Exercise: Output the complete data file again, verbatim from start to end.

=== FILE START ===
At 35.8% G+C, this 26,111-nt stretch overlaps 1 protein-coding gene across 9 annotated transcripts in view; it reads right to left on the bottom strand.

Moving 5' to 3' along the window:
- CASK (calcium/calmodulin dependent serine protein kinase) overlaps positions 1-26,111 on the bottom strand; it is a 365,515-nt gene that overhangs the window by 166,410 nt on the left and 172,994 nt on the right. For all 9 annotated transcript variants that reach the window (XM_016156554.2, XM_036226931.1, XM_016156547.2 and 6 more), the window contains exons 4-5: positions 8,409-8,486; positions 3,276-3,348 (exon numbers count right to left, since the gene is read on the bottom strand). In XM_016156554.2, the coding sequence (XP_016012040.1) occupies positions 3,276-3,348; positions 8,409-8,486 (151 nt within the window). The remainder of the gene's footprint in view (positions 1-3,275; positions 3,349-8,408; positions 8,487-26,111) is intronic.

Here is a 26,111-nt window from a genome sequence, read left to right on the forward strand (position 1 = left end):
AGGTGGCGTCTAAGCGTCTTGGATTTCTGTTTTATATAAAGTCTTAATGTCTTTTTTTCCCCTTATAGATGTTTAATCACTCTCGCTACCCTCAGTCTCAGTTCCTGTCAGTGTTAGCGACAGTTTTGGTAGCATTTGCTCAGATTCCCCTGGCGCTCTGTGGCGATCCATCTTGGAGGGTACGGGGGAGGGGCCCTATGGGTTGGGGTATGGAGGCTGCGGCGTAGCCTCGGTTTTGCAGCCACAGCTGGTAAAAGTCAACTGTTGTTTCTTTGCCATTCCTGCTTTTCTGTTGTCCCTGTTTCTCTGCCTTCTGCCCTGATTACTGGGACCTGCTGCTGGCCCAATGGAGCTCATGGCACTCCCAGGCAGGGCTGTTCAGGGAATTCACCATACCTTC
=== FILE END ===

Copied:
At 35.8% G+C, this 26,111-nt stretch overlaps 1 protein-coding gene across 9 annotated transcripts in view; it reads right to left on the bottom strand.

Moving 5' to 3' along the window:
- CASK (calcium/calmodulin dependent serine protein kinase) overlaps positions 1-26,111 on the bottom strand; it is a 365,515-nt gene that overhangs the window by 166,410 nt on the left and 172,994 nt on the right. For all 9 annotated transcript variants that reach the window (XM_016156554.2, XM_036226931.1, XM_016156547.2 and 6 more), the window contains exons 4-5: positions 8,409-8,486; positions 3,276-3,348 (exon numbers count right to left, since the gene is read on the bottom strand). In XM_016156554.2, the coding sequence (XP_016012040.1) occupies positions 3,276-3,348; positions 8,409-8,486 (151 nt within the window). The remainder of the gene's footprint in view (positions 1-3,275; positions 3,349-8,408; positions 8,487-26,111) is intronic.

Here is a 26,111-nt window from a genome sequence, read left to right on the forward strand (position 1 = left end):
AGGTGGCGTCTAAGCGTCTTGGATTTCTGTTTTATATAAAGTCTTAATGTCTTTTTTTCCCCTTATAGATGTTTAATCACTCTCGCTACCCTCAGTCTCAGTTCCTGTCAGTGTTAGCGACAGTTTTGGTAGCATTTGCTCAGATTCCCCTGGCGCTCTGTGGCGATCCATCTTGGAGGGTACGGGGGAGGGGCCCTATGGGTTGGGGTATGGAGGCTGCGGCGTAGCCTCGGTTTTGCAGCCACAGCTGGTAAAAGTCAACTGTTGTTTCTTTGCCATTCCTGCTTTTCTGTTGTCCCTGTTTCTCTGCCTTCTGCCCTGATTACTGGGACCTGCTGCTGGCCCAATGGAGCTCATGGCACTCCCAGGCAGGGCTGTTCAGGGAATTCACCATACCTTC